The art of persuasion

Whoever emerges as the next US president must work hard to set right relations with the Muslim world. To be sure, the right way to develop a better relationship is not to turn the other cheek over Muslim extremism or terrorism, or to develop a 'politically correct' posture that treats all Muslims as peace-loving, rational and sensible. They are not - just as no such generalised attitudes can be applied to all Christians. Both worlds have their share of nuts.

One would not presume to characterise Malaysia's former prime minister Mahathir Mohamad in such extremist terms. But the unapologetically outspoken Muslim voice in Southeast Asia is at it again. He told one Malaysian newspaper that he is convinced the 'ignorant' American people will re-elect President George W. Bush.

According to Dr Mahathir, who was prime minister for 22 years and initially supported Mr Bush's war on terror: 'The American people are, by and large, very ignorant and know nothing about the rest of the world ... Yet they are the people who will decide who will be the most powerful man in the world.'

Not many Americans will give Dr Mahathir's presidential preferences much notice, but we all must understand that many Asians feel that their stake in the outcome of this election is almost that of US citizens. It does not mean that everyone on the continent supports Senator John Kerry or is anti-Bush; it is simply a recognition that the geopolitical nature of the world ensures that the US president becomes (in some sense) the world's president, as well.

Many Asians worry that the US war on terror is misconceived. It may be more fundamentally a long-term struggle for ideas. Consider the eye-opening essay in a recent issue of the London-based Times Literary Supplement. 'In the western view, the success of Mohammed's prophetic vision may be ascribed to social, ideological or even military factors,' writes Navid Kermani, a German-born, ethnic Iranian writer. 'Yet Muslim sources paint a different picture. They emphasise the literary quality of the Koran as a decisive factor in the spread of Islam...'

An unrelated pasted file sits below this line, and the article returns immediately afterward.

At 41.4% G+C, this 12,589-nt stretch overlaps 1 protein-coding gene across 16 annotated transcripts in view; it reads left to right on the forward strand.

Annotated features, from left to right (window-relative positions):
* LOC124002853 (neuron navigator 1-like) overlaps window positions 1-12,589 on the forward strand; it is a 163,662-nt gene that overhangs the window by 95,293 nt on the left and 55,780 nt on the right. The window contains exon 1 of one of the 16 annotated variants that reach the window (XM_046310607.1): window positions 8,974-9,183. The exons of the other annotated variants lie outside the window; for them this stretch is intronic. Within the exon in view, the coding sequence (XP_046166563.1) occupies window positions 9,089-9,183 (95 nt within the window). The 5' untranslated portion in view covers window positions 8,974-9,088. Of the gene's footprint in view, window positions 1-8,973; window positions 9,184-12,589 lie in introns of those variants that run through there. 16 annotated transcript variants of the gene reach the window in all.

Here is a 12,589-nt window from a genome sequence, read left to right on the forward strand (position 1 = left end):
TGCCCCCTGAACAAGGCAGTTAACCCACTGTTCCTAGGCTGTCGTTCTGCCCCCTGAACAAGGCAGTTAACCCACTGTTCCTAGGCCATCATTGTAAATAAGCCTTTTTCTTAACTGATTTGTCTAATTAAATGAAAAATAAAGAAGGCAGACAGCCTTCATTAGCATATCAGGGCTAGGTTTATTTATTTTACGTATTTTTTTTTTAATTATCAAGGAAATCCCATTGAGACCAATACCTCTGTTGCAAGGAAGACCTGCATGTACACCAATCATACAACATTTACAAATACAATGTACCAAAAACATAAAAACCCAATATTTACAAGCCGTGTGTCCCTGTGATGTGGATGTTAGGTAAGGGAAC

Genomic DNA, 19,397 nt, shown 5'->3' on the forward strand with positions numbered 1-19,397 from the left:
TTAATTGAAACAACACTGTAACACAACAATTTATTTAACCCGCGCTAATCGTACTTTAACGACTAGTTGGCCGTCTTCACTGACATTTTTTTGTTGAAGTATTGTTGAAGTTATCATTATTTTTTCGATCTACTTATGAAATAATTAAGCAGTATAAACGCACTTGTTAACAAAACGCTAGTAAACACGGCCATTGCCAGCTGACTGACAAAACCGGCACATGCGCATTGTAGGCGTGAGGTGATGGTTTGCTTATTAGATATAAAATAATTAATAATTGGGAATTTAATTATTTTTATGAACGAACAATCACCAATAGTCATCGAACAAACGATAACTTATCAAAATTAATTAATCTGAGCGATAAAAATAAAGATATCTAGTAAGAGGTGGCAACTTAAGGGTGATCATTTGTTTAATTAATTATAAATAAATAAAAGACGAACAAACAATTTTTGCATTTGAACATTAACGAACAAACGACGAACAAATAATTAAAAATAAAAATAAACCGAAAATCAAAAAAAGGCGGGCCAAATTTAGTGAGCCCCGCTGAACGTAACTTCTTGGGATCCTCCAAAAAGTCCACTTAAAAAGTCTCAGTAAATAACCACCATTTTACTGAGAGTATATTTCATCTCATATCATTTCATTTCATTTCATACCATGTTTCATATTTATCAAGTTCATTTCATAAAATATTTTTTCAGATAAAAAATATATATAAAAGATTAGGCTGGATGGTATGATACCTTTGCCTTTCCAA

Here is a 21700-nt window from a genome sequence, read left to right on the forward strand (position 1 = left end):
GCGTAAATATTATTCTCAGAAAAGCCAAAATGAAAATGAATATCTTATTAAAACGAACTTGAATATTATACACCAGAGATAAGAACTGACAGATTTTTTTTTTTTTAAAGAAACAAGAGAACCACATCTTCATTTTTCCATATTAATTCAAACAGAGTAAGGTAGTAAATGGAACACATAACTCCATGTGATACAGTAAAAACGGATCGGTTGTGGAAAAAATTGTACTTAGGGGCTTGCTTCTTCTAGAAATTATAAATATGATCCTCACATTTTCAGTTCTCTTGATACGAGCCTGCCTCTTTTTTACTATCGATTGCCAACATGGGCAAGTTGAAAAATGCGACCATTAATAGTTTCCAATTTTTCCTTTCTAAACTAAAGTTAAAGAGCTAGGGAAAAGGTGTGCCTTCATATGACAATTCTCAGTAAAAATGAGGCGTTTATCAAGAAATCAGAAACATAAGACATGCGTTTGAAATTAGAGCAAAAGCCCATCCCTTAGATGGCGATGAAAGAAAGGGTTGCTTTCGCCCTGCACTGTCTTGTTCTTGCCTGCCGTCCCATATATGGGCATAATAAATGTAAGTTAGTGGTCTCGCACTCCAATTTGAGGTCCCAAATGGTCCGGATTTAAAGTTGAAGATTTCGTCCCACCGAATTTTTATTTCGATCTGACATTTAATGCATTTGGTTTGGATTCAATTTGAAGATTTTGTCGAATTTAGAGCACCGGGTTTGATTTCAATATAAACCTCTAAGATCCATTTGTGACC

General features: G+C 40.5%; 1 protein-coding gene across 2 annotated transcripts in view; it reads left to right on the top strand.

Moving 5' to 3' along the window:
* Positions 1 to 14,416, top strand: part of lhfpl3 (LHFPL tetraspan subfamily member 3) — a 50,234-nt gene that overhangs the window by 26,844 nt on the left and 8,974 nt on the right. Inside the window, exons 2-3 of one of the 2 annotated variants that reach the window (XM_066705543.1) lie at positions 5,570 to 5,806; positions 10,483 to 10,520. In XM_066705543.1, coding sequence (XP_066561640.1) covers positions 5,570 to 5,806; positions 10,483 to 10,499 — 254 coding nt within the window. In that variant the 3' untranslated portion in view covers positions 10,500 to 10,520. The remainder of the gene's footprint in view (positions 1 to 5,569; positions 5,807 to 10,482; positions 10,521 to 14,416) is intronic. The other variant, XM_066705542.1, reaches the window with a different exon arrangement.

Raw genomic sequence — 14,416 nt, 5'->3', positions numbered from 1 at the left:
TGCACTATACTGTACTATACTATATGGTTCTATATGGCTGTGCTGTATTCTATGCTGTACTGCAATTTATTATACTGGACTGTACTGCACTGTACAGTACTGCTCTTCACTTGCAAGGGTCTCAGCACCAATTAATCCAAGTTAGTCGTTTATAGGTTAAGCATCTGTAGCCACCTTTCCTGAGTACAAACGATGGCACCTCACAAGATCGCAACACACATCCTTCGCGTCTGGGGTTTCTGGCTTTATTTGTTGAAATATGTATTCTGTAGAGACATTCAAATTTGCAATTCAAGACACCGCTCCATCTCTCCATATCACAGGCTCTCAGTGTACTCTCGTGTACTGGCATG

With fascinating detail, Kermani describes the 'normative power' of the language of the Koran and the intense grip of its 'aesthetic fascination' on the Muslim mind.

Tellingly, he describes the literary, siren-like quality of the Arabic in Osama bin Laden's video broadcasts as 'exquisite', 'immaculate' and 'modest'. He explains: 'His rhetoric works precisely because of the absence of rhetorical ornament and a conscious modesty of expression ... His prophetic aura was reinforced by his austere attire and location in a cave in Afghanistan, a clear reference to the cave in which the Prophet received his first revelation.'

America's comprehension of the Muslim and Arabic phenomenon is so dim that it is barely illuminated by the light of understanding and scholarship. Its main counterplay is bombs, which breed new terrorists.

We in the US need to reflect more, and bomb less. In the end, intellectual muscle and penetrating cross-cultural comprehension could well prove our most potent weapons of mass persuasion.

Tom Plate, a member of the Pacific Council on International Policy, is founder of the Asia-Pacific Media Network

Distributed by the UCLA Media Centre